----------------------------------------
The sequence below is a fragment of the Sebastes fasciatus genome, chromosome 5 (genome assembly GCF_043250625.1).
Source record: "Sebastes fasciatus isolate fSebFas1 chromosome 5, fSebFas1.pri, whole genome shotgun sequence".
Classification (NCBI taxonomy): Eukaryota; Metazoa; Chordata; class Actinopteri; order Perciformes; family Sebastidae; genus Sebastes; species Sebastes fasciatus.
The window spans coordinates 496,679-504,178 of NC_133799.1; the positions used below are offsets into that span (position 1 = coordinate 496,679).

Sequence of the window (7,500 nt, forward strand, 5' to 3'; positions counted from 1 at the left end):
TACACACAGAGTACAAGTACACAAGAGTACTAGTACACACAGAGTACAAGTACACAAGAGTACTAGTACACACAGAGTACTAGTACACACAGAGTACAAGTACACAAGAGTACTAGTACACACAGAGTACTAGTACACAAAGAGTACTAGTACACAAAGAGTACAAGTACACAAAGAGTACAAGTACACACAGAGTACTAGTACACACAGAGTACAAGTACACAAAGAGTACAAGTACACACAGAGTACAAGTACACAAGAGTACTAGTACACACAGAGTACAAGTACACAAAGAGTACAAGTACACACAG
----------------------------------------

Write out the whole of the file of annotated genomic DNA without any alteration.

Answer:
The sequence below is a fragment of the Sebastes fasciatus genome, chromosome 5 (genome assembly GCF_043250625.1).
Source record: "Sebastes fasciatus isolate fSebFas1 chromosome 5, fSebFas1.pri, whole genome shotgun sequence".
Classification (NCBI taxonomy): Eukaryota; Metazoa; Chordata; class Actinopteri; order Perciformes; family Sebastidae; genus Sebastes; species Sebastes fasciatus.
The window spans coordinates 496,679-504,178 of NC_133799.1; the positions used below are offsets into that span (position 1 = coordinate 496,679).

Sequence of the window (7,500 nt, forward strand, 5' to 3'; positions counted from 1 at the left end):
TACACACAGAGTACAAGTACACAAGAGTACTAGTACACACAGAGTACAAGTACACAAGAGTACTAGTACACACAGAGTACTAGTACACACAGAGTACAAGTACACAAGAGTACTAGTACACACAGAGTACTAGTACACAAAGAGTACTAGTACACAAAGAGTACAAGTACACAAAGAGTACAAGTACACACAGAGTACTAGTACACACAGAGTACAAGTACACAAAGAGTACAAGTACACACAGAGTACAAGTACACAAGAGTACTAGTACACACAGAGTACAAGTACACAAAGAGTACAAGTACACACAG